In her new book, Hillary Chute, professor of English and art & design, delves not just into the superhero phenomenon but also the essence of comics’ appeal more broadly and how the art form differentiates itself from others...
Read more »
Ph.D., SUNY at Buffalo, Comparative Literature
José F. Buscaglia is a philosopher, university administrator, and consultant. Deeply trans-disciplinary, his work deals primarily with the history of ideas and social institutions, the discourse on the human body in theorizing the public sphere and citizenship rights, as well as exploring questions of historical memory and the political imaginary in the Atlantic World. One of his long-standing interests is the ideology of racialism and the institutional persistence of the concept of race as it continues to inform power relations on a global scale. More recently he has been focusing on reclaiming supra-national formulations for rethinking geo-political possibilities and citizenship rights in the Greater Caribbean and the Western Hemisphere.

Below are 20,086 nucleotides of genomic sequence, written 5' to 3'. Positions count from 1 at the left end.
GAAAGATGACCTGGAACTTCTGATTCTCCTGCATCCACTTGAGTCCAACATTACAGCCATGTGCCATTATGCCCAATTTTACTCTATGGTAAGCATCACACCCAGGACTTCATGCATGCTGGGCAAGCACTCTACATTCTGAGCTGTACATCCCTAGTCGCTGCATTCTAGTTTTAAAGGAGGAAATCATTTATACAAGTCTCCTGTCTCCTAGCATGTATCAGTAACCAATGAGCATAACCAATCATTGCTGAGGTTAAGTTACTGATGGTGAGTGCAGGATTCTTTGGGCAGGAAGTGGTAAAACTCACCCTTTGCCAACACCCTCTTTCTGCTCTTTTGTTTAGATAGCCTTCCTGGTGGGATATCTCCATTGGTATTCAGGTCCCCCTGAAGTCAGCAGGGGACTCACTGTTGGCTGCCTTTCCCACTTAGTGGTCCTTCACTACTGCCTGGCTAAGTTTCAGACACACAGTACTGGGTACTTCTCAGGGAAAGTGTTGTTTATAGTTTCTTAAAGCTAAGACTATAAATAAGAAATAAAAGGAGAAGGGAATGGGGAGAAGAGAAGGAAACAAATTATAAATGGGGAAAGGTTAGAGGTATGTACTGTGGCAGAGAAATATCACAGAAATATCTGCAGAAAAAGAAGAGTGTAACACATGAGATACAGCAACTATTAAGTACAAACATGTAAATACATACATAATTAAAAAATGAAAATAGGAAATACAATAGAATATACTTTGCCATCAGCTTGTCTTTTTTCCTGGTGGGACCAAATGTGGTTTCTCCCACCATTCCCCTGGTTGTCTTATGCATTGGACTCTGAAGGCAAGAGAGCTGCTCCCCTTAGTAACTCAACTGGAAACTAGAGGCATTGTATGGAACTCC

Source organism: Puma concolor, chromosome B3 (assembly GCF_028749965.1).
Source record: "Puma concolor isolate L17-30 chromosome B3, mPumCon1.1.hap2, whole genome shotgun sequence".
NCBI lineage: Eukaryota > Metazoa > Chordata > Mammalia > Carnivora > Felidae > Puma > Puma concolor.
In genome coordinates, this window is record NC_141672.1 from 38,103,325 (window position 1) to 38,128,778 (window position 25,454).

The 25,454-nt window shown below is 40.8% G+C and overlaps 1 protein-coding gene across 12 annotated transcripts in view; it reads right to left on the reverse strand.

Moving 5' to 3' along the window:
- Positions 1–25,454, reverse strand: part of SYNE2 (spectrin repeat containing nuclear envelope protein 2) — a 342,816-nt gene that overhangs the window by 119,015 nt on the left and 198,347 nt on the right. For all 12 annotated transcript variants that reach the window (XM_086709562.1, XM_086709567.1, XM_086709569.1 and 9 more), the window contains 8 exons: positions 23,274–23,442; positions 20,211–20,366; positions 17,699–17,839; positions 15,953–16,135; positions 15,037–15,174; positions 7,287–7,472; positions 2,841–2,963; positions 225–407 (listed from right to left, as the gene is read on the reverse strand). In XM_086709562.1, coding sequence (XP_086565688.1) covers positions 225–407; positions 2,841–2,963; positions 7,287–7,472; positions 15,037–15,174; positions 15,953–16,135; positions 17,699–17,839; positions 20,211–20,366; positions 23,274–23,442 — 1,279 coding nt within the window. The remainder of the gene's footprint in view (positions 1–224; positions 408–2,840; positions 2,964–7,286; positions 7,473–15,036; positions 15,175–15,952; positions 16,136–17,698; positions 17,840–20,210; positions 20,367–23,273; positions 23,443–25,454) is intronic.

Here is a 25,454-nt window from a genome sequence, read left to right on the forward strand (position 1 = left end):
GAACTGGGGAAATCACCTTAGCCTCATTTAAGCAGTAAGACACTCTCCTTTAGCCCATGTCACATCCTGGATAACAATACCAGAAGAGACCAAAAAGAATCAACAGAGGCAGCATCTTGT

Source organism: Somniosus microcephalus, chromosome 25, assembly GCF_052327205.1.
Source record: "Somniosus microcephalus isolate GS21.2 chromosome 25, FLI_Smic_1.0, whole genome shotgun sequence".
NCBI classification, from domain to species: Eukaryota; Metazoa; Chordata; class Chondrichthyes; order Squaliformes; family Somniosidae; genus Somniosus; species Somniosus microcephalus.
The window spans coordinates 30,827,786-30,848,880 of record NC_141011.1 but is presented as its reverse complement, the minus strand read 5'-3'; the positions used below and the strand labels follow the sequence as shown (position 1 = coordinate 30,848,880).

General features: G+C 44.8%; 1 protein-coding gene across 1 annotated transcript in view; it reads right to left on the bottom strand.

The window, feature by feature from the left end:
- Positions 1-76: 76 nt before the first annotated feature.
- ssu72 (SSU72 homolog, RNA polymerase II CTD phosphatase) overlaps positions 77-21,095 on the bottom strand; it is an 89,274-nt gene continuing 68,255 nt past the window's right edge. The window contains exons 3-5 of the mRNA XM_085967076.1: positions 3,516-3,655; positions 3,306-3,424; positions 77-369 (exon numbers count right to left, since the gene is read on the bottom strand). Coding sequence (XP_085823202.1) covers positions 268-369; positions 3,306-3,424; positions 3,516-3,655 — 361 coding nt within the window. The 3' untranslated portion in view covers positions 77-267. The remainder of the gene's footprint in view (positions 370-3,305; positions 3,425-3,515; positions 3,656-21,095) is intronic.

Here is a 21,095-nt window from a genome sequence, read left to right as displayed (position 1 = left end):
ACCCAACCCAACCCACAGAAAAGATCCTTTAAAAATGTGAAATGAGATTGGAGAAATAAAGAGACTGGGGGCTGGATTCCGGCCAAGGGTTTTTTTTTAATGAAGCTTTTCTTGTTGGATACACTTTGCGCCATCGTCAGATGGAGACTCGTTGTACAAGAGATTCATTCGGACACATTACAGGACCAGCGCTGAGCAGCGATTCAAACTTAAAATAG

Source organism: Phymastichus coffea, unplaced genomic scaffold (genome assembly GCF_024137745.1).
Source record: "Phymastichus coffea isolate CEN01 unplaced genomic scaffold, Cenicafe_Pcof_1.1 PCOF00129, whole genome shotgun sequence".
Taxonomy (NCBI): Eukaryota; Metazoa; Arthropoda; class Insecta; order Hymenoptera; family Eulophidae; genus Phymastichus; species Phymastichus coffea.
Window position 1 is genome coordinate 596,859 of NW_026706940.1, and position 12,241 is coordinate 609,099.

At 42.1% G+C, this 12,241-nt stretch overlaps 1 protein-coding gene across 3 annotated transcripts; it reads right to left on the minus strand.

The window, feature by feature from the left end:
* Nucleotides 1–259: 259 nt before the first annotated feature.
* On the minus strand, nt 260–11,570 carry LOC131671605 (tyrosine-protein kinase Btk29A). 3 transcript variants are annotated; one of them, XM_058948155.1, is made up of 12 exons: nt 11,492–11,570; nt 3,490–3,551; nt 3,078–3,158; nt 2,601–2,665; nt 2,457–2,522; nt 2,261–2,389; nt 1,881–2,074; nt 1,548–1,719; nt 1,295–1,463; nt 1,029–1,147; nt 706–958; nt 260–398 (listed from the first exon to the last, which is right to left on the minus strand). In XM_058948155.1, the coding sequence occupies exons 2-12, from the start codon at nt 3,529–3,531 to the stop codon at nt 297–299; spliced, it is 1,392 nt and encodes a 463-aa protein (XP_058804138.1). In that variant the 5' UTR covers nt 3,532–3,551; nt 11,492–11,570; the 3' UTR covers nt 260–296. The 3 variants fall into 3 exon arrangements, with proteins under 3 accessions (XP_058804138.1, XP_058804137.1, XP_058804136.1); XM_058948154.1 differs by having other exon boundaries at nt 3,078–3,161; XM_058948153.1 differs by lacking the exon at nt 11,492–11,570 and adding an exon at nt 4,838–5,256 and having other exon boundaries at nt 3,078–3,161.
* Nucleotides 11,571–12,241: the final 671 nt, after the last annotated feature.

In Undoing Empire, Race, and Nation in the Mulatto Caribbean (2003) Buscaglia coined the neologism of “mulataje” as a practice of thinking and being that, since the 16th Century, has continuously attempted to undo the calculations of racialist ideology and its mechanisms of labor control and social policing. He has also reclaimed the term “Usonian” to refer to the peoples, nationalist ideologies and neo-imperial tradition of the United States of America. His most recent book is a critical edition of Carlos de Sigüenza y Góngora’s 1690 account of piracy and captivity, Infortunios de Alonso Ramírez (2011).
Buscaglia is the former director of the University of Havana-University at Buffalo MA Program in Caribbean Cultural Studies (2002-2014).